Mount residents encouraged to join ‘buy locally campaign'
Greg Panza and Jon Lusin led a discussion regarding encouraging neighborhood residents to participate in a "Buy Locally Campaign" at the Jan. 20 Mount Washington Community Development Corporation community forum meeting.
Mr. Panza, the organization's program manager, and Mr. Lusin, a board vice president, said the Urban Redevelopment Authority and the Main Street Committee encouraged this campaign, which was also discussed at a recent MWCDC quarterly Business Owners Meeting.
Mr. Panza cited several reasons why this was considered such a good idea, including:
-Such local marketing establishes an identity for the community;
-Local nonprofits, such as schools and athletic teams, are encouraged to sell items through or at the stores;
-There is an environmental impact caused by less driving by residents and less shipping by businesses;
-More local jobs are created;
-Customer service at local businesses is better because the customers and retailers are often neighbors;
-And local merchants often contribute money and assistance for local neighborhood events.
The necessity for surveys on the needs of the community was discussed and Mr. Panza said, "They help us understand where we may be falling down."
Executive Director Chris Beichner said surveys last year told the MWCDC board that residents most wanted a hardware store, a gift shop and a fitness center for the Mount. MWCDC representatives have met with people who have expressed interest in locating such businesses in the neighborhood.
"We ought to compile a list of things that people want to buy in Mount Washington and can't get here," a participant in the discussion said. "You can't buy clothes here," she said.
During the discussion Mr. Panza complimented several local businesses, such as Art Zebo on Southern Avenue that sells artwork and specialty items such as handmade candles and soap. He said the owner decided to make and sell all natural soap after a family member was found to be allergic to soaps sold in chain stores.
"We are talking about publishing another business directory here," he said.
Other solutions offered included distribution of coupons and using social media, such as Facebook, for promotion.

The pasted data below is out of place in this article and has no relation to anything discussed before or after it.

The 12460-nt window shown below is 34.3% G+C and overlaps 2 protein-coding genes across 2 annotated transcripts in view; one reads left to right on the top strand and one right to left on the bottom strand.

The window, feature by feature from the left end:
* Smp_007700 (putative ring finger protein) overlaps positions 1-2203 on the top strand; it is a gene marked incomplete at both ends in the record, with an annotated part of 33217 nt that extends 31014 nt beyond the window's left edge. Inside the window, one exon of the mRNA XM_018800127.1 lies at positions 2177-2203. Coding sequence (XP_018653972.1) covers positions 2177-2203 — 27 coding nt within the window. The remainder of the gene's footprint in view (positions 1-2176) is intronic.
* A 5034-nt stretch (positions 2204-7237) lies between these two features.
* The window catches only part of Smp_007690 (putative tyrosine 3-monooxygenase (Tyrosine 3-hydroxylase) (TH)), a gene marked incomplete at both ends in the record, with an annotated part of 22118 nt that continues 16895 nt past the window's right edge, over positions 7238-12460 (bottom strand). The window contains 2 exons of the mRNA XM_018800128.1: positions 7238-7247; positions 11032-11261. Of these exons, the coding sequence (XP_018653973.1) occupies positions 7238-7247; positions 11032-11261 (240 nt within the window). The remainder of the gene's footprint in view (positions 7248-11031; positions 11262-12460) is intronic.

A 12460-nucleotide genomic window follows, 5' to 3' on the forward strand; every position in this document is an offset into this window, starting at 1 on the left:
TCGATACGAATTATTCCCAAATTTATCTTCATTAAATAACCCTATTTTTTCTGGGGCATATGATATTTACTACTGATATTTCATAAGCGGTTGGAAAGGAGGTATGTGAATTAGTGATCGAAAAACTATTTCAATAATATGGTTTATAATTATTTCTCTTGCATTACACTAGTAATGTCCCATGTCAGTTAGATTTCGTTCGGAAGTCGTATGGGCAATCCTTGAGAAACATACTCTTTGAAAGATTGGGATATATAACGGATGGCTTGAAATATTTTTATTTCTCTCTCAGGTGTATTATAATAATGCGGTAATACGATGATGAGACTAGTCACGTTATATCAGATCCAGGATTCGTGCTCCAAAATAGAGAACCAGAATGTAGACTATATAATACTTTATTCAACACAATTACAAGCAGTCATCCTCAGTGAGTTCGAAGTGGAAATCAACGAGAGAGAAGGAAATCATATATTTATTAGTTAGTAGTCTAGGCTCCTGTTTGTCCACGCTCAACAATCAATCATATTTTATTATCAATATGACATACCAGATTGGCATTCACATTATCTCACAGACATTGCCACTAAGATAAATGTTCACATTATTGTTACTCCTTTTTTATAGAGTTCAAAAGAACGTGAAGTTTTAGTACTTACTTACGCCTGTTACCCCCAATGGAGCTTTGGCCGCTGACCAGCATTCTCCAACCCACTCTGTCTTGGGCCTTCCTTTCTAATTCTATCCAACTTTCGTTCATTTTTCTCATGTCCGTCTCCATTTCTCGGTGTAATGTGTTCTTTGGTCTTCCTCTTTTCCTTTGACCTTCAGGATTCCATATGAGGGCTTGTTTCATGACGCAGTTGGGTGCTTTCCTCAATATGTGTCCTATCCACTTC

Mr. Beichner noted the Duquesne Incline sold merchandise for tourists but the Monongahela Incline, a mile away and near the Shiloh Avenue business district, offered none.
Mr. Panza talked briefly about assistance he has been giving the Allentown Community Development Corporation. The poles with banners have been repainted and a mural adorns Brosville Avenue. When the weather breaks, there will be plantings at three community gateways.
He said he thought the new parking lot planned by the Zone 3 police station will change the dynamics of that neighborhood and will complement the local gardens with the addition of landscaping and trees.
The next community forum, to be held on Feb. 17, will feature an update on the One Grandview Avenue project, a complex that will include hotel rooms, condos and restaurants.
A guest speaker expected to attend the Jan. 20 meeting – Mayada Mansour, the program director at A Plus Schools - cancelled her presentation and will be rescheduled.
MWCDC also distributed December's crime statistics for Mount Washington and Duquesne Heights, as released by Zone 3 police.
During December there were: One business burglary along Virginia Avenue; eight burglaries at homes; seven incidents of criminal mischief; three charges of DUIs; two arrests for fraud; one robbery; six stolen vehicles; two stolen recreational vehicles; two thefts by deception; nine thefts by auto; two thefts from businesses; seven thefts from persons; and four drug arrests.